Mr Walter Windsor: 72. asked the Financial Secretary to the Treasury to whom, and to what amounts, hereditary pensions are now being paid; and the total amount so paid up to 31st December, 1923?
Mr Walter Windsor: 91. asked the Secretary for Mines if he has any information as to the intention of the London coal merchants to increase the price of coal to the consumer by 2s. per ton; and, if so, whether he proposes to take action on the matter?
Mr Walter Windsor: Will the hon. Gentleman's Department consider the advisability of hanging a few of these exploiters?
Mr Walter Windsor: 5. asked the Minister of Pensions whether he is aware that Mr. Beckett, of Manchester, who has the local contact for the supply of surgical boots to the Ministry of Pensions, lets the work out to sub-contract and that the boots are made by a man named York at Long Buckby: and whether he will have inquiries made, and if it be found that the work is being put out to sub-contract, will arrange...
Mr Walter Windsor: Would the hon. and gallant Gentleman receive representations from the union concerned with the matter, in as much as the contract is much below the price being paid by the Ministry?
Mr Walter Windsor: Is the hon. and gallant Gentleman aware that under the terms of the contract it means that 100 men are being thrown out of work in Manchester?
Mr Walter Windsor: 6. asked the Minister of Pensions the names and qualifications of the members of the Central Advisory Committee; whether the new Committee has yet met; whether any recommendation has been made by the Central Advisory Committee that a pension shall be payable from the date of application for same, and in the case of a widow from the death of her husband in cases where, after the Ministry of...
Mr Walter Windsor: 33. asked the Secretary of State for the Colonies how many skilled workers have emigrated abroad each year since the War; and to what industries they belonged?
Mr Walter Windsor: I beg to give notice that, on this day fortnight, I shall call attention to the destitute and impoverished condition of the working class in this country, and move a Resolution.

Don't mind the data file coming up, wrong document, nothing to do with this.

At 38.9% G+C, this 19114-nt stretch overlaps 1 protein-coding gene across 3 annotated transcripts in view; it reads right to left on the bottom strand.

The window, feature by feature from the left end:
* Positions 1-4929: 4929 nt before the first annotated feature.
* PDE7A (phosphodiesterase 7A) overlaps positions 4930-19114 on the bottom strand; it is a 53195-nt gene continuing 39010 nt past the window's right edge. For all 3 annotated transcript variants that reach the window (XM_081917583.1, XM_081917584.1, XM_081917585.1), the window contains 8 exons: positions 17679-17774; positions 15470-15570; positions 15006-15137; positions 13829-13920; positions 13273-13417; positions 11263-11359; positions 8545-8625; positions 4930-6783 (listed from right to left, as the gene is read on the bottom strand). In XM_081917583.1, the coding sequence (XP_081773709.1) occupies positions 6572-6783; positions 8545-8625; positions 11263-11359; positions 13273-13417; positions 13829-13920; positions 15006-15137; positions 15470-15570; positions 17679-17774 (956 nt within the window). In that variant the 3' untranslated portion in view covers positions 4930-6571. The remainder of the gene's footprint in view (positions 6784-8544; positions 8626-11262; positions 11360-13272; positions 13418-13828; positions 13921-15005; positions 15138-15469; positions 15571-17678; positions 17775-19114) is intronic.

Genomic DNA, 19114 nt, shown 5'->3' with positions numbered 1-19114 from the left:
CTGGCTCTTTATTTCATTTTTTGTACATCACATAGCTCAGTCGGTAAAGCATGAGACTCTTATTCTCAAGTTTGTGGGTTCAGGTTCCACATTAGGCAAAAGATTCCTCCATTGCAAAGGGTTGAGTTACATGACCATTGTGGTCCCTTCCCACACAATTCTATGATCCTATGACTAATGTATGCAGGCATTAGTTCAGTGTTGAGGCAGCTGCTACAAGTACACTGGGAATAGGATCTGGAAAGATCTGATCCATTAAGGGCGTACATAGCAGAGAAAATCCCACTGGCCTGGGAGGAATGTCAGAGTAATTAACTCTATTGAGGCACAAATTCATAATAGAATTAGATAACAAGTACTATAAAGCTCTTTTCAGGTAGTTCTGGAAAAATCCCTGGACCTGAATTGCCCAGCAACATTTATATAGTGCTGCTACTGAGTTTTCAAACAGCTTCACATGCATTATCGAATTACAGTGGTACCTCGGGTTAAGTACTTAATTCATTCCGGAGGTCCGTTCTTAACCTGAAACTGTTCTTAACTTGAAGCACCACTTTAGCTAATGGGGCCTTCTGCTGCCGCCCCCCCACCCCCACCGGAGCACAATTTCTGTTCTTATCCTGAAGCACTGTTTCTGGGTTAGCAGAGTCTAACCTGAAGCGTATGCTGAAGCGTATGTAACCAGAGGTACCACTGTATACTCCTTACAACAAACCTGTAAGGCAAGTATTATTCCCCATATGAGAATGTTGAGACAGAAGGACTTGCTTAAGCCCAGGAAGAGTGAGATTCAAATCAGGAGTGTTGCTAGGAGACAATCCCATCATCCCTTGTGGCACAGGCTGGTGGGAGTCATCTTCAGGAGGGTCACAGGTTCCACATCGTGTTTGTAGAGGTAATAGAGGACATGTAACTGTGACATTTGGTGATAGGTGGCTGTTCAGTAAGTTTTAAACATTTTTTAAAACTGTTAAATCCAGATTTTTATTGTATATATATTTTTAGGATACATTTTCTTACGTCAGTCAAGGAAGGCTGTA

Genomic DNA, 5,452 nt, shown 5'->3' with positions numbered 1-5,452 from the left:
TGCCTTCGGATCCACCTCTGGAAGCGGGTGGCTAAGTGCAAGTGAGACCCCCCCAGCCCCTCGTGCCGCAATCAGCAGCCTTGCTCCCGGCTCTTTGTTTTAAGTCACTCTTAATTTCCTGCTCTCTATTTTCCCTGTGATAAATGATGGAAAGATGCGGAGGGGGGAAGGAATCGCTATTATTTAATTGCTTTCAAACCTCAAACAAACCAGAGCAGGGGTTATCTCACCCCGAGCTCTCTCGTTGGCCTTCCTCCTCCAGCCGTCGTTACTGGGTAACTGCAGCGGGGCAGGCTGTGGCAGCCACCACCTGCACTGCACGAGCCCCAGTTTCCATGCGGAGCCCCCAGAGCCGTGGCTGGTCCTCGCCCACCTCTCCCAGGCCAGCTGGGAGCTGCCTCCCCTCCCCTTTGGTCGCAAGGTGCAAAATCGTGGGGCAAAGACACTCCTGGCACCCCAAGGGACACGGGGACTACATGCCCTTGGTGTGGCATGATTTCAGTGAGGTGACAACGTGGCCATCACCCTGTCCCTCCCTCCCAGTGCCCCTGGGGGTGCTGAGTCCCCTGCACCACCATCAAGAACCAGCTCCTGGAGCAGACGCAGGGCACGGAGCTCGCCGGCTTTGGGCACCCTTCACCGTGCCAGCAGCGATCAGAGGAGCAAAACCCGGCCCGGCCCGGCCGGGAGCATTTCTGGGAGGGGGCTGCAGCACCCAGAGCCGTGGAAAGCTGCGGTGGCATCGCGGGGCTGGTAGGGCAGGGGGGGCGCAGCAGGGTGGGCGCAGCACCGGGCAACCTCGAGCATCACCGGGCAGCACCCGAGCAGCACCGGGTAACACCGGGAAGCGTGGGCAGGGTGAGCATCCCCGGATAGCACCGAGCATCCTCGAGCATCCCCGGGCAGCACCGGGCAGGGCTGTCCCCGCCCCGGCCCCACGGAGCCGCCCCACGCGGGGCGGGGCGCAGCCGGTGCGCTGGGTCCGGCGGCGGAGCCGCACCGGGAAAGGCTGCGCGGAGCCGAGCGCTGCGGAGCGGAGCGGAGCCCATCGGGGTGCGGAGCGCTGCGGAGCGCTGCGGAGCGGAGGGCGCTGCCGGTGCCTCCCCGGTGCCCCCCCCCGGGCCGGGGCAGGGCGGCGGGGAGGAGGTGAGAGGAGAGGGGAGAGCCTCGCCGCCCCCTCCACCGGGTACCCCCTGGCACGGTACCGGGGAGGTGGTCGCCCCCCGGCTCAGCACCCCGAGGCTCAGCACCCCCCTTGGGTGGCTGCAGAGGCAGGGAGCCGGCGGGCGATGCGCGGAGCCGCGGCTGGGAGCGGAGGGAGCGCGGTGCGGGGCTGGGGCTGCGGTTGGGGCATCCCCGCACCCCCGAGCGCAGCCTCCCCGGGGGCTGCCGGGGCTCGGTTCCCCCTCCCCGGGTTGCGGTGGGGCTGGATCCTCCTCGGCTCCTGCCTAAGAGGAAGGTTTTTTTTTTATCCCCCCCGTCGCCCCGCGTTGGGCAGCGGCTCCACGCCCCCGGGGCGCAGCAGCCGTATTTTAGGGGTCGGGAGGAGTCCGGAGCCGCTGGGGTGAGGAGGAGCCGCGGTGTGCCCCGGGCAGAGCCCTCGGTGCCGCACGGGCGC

Mr Walter Windsor: 5. asked the Minister of Pensions what is the number of staff in the finance branch of the Ministry in London; and how many are graded above the rank of Grade 1 clerk?
Mr Walter Windsor: 66. asked the Minister of Health whether he has yet approved for subsidy the erection of Weir houses by local authorities; and, if so, whether he will give particulars of the local authorities and the number and type of houses?
Mr Walter Windsor: 67. asked the Minister of Health whether he will take steps to collect regularly from local authorities particulars of the number of houses of all kinds built in their areas, in continuation of the particulars obtained for the two years ending 30th September, 1924?
Mr Walter Windsor: 15. asked the Minister of Pensions what his Ministry regard as the definition of serious error for the purpose of a new award following upon the discovery of an erroneous award; and whether new assessments of 30 per cent. and under are admitted to pension?
Mr Walter Windsor: 16. asked the Minister of Pensions whether he will have a copy of the minutes of the Central Advisory Committee, held on 17th February, placed in the Library for the information of Members of the House; and whether the Ministry has under consideration the withholding of part of the pension issuable to children between the ages of 14 and 16 years?
Mr Walter Windsor: 17. asked the Minister of Pensions whether a circular has been issued to pensions committees modifying the procedure set up last year regarding the submission of resolutions to advisory councils of the Ministry; and, if so, whether he will place copies of the circular in the Library for the information of Members of the House?
Mr Walter Windsor: I beg to move, That, in the opinion of this House, the destitute and impoverished condition of the Working Classes, which is inherent in the present economic and industrial system, constitutes a grave menace to social stability and industrial peace, and, whilst welcoming both legislative action and industrial agreements that ease immediate hardships, this House declares that no permanent...
Mr Walter Windsor: They may not grow their own food, nor make their own tools, nor clothe themselves. They may not even anticipate death. The only right which the law gives them is to claim a charitable dole, just sufficient to sustain life, but in a country teeming with wealth no part of it is theirs. A further 2,000,000 are dependent on the Poor Law. One million people are qualified by poverty to draw the...
Mr Walter Windsor: 23. asked the President of the Board of Education what steps are being taken by his Department to ensure that local education authorities pay wages in accordance with the Burnham award; and whether it is proposed to reduce the State grant to those education authorities who pay less than the Burnham scale of salaries?
Mr Walter Windsor: 21. asked the First Lord of the Admiralty what is the present position in regard to petrol exchange with the United States Navy during the War; whether the Government of the United States of America has accepted the revised statement by the Admiralty referred to in page x of the Report of the Comptroller and Auditor-General on the Navy Appropriation Account, 1923-24; and whether he will state...
Mr Walter Windsor: 9. asked the Minister of Pensions whether, seeing that in the Supplementary Vote for that Ministry provision was made for an additional sum of £920, 000 in respect of the payment of 'treatment allowances in excess of pension, he can state why there is a reduction in the Estimates for the year 1924-25 of £1, 140, 500 in the provision for treatment and treatment allowances, of which sum...